Do it again
Jenny Grigg’s covers, literary but not literal, were perfect for Peter Carey. Which helped when she had to design them a second time
Fiction covers all too often employ a market-driven and mechanical view of an author’s work, simplifying its representation to a series of narrative vignettes. Yet since 2001 Peter Carey has had not one but two reissues of his novels in his native Australia, a total of nineteen beautiful, rule- breaking and commercially successful book jackets, all the work of one designer in collaboration with one publishing director. How did they manage to do it differently?
Twice a winner of the Booker prize, Carey is perhaps Australia’s greatest living writer. In 2001 the University of Queensland Press, celebrating its 30-year association with the author, reissued his entire backlist as a series. For designer Jenny Grigg, living in a bush cottage on the outskirts of Brisbane, it was a career-defining commission, and the beginning of an unusual collaboration that would span an additional reissue and three further covers.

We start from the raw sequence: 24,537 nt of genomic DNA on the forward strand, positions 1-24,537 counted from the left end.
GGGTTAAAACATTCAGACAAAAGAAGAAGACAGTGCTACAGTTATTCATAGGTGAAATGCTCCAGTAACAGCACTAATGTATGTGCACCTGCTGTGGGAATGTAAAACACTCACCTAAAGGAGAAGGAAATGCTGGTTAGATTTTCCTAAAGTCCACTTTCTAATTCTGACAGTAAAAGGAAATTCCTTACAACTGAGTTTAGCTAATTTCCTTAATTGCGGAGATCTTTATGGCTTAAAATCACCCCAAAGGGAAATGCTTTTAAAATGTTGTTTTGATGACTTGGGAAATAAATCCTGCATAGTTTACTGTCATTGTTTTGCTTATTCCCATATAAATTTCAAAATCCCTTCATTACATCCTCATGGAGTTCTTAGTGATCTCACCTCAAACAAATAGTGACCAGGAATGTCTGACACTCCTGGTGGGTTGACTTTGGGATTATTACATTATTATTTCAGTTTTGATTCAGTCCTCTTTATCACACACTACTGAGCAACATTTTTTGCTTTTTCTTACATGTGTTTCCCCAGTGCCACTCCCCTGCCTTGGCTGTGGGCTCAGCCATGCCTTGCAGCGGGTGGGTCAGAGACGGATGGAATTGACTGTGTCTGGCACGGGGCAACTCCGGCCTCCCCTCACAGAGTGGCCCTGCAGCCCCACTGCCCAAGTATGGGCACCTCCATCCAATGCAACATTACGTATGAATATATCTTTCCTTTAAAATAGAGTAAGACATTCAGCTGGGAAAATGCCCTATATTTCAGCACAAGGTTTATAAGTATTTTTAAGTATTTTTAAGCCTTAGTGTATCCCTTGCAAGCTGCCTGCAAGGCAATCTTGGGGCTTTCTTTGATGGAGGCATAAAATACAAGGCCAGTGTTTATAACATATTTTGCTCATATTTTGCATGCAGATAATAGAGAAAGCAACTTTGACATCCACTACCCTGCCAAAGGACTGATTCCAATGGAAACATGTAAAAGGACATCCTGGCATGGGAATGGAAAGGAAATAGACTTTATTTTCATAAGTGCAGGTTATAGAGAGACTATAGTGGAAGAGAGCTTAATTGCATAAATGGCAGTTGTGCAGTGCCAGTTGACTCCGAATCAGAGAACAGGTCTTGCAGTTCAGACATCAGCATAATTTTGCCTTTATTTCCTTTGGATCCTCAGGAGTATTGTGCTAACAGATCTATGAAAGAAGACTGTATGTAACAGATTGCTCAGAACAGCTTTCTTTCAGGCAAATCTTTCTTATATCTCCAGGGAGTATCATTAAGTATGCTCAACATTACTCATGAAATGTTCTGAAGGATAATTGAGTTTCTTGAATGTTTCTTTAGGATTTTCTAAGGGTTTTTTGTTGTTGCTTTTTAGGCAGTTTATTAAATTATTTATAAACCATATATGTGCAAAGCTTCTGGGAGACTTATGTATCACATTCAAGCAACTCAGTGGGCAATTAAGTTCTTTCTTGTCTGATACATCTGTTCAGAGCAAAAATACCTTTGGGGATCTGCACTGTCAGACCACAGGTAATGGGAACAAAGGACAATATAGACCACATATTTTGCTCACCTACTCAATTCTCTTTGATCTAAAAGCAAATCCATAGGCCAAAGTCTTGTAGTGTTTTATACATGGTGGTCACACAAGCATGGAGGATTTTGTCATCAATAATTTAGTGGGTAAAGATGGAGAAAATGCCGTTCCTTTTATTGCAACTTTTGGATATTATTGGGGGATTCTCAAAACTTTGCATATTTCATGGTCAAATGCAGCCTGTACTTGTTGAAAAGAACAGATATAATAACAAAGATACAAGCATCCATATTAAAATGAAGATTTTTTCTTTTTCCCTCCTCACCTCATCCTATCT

Jenny Grigg’s wood type covers for the uniform Peter Carey edition published by the University of Queensland Press (UQP) in 2001. Grigg wanted to get away from the standard paperback dimensions. Her solution was to guillotine the conventional size to a new squat format that adds shelf presence and ‘sits in the hand’. Below. A jumble of letters make up the cover of Carey’s Collected Stories. Top. Bliss.
Grigg had already had an award-winning career, having worked in Australia as an art director at Rolling Stone and HQ magazines, MTV, HarperCollins, and as a designer at Pentagram in London. Yet her experience in book design was minimal. She had recently moved to Queensland and sought out UQP, meeting up with the company’s publishing and sales director, Carol Davidson. ‘She came with some really bold type she’d hand-printed with wooden blocks,’ says Davidson, ‘and I just loved what she showed me.’ So much so that Grigg walked out with the commission to design Carey’s complete backlist, a case, as she puts it, of ‘right place, right time’ …